Background: Adequate vitamin D levels are important during pregnancy for maternal and fetal health. The prevalence of vitamin D deficiency and appropriate treatment during pregnancy are not well documented. Objectives: This study aims to identify the prevalence of vitamin D deficiency in pregnant women and analyze the impact of a vitamin D protocol on achieving sufficient vitamin D levels. Methods: A retrospective chart review was conducted among 200 women who received prenatal care between April 1, 2011, and December 1, 2012 (preprotocol) and July 1, 2013, and June 30, 2014 (postprotocol). In each sample period, 100 women were included. Women were included if they had 2 vitamin D levels drawn during pregnancy. Maternal age, ethnicity, vitamin D levels, gestational age at each level, and the status of vitamin D supplement were controlled for. Results: Women in the preprotocol group achieving sufficiency (25[OH]D ≥ 30 ng/mL) increased from 43% to 60%. In the postprotocol group, sufficiency increased from 19% to 69%. Adherence to the protocol dose was highest in women who were initially deficient (25[OH]D ≤ 20 ng/mL), and correlation between adherence to the protocol dose and achievement of sufficiency was also highest in the group of women who were initially deficient. Conclusions: Vitamin D deficiency was prevalent (25% total) in this population. Implementation of a clinic-wide protocol for vitamin D supplementation during pregnancy resulted in a nonsignificant increase in the percentage of women achieving vitamin D sufficiency.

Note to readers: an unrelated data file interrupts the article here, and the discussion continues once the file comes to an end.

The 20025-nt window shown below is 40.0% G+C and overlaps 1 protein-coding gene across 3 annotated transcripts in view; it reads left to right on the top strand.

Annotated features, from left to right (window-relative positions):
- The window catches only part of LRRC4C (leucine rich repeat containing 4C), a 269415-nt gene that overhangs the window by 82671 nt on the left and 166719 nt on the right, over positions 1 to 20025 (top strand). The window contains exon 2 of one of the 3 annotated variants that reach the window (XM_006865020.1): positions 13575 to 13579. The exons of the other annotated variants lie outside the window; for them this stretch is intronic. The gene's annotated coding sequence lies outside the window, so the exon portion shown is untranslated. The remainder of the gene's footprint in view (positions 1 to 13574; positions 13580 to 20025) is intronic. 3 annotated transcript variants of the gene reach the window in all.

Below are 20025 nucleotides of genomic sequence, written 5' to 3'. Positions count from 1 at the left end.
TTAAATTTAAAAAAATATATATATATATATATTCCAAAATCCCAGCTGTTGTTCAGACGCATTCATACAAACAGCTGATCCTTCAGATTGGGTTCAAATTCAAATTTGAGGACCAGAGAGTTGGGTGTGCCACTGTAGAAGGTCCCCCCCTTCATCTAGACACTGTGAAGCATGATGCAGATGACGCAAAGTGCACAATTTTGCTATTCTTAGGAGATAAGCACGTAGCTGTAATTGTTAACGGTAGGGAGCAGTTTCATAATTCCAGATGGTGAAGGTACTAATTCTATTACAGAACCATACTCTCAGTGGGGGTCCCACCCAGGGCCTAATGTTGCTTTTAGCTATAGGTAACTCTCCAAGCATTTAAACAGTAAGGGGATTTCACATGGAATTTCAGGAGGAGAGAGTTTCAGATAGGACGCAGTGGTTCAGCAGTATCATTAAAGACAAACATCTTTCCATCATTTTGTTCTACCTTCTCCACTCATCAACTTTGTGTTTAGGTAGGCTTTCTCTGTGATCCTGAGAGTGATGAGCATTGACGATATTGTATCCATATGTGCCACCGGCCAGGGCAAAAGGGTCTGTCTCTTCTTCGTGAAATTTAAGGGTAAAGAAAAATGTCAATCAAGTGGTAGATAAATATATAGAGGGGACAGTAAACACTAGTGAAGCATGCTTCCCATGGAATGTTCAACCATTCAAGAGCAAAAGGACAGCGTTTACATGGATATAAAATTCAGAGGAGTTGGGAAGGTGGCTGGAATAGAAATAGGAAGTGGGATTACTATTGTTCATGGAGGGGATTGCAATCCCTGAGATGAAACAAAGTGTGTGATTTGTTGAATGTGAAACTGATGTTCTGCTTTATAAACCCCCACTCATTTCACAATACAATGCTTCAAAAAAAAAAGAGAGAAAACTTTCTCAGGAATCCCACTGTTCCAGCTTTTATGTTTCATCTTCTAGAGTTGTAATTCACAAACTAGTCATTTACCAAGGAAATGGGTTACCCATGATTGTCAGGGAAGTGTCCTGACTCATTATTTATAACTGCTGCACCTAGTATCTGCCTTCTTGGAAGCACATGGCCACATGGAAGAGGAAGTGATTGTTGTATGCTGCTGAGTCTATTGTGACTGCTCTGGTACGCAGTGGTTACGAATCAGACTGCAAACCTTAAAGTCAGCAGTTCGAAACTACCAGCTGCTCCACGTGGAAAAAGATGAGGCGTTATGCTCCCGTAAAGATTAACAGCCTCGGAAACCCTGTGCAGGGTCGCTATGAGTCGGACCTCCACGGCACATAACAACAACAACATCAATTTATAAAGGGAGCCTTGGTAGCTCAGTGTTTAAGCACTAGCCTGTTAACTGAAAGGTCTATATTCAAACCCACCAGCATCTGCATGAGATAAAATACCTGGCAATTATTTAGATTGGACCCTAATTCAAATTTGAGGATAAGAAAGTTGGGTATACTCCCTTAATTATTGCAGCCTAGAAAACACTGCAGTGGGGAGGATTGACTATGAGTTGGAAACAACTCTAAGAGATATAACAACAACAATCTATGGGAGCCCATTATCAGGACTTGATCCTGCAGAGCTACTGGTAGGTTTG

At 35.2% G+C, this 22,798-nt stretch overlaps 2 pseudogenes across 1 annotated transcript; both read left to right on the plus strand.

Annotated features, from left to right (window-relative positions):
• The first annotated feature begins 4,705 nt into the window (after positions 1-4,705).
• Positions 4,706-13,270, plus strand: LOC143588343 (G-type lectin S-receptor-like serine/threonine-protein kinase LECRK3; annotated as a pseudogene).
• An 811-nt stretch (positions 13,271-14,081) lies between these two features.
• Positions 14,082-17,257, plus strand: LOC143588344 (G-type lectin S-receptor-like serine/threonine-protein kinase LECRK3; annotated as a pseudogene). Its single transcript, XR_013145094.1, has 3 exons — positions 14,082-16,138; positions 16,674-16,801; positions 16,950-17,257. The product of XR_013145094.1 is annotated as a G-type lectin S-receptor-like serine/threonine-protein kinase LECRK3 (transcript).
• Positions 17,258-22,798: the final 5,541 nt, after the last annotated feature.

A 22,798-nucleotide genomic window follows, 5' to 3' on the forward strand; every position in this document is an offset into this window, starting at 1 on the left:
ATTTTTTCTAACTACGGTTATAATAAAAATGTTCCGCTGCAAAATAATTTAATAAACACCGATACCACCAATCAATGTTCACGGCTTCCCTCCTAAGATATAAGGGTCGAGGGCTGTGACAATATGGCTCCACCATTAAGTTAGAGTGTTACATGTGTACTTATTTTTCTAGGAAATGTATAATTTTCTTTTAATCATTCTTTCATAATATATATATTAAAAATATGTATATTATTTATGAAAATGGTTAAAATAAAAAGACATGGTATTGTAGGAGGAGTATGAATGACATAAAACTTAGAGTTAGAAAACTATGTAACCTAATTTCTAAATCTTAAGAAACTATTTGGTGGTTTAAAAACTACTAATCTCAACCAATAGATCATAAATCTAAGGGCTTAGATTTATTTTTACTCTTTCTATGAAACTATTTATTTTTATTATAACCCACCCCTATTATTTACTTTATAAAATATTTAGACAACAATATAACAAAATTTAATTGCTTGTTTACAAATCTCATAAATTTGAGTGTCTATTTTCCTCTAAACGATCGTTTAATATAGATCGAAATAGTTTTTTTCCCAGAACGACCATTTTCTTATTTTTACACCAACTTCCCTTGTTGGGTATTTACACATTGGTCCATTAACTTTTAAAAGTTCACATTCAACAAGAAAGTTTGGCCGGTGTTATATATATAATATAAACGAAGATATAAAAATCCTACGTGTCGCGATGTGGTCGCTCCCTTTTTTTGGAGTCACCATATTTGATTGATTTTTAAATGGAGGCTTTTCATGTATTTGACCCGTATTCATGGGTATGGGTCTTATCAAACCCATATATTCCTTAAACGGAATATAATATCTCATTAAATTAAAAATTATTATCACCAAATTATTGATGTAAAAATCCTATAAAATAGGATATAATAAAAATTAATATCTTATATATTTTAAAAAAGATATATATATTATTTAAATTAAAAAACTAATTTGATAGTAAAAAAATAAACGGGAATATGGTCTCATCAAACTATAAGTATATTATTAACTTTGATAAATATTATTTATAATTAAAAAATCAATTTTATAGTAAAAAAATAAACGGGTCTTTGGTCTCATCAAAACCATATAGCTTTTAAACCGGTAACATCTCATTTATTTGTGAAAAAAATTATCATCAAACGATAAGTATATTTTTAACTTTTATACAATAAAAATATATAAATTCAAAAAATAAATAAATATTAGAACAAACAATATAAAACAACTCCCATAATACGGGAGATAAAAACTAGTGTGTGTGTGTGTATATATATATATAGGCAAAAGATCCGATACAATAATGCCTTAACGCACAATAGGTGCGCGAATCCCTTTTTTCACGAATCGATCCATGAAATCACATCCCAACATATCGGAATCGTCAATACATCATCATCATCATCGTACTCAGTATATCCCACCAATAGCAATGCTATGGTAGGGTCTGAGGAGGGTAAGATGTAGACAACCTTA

- vitamin D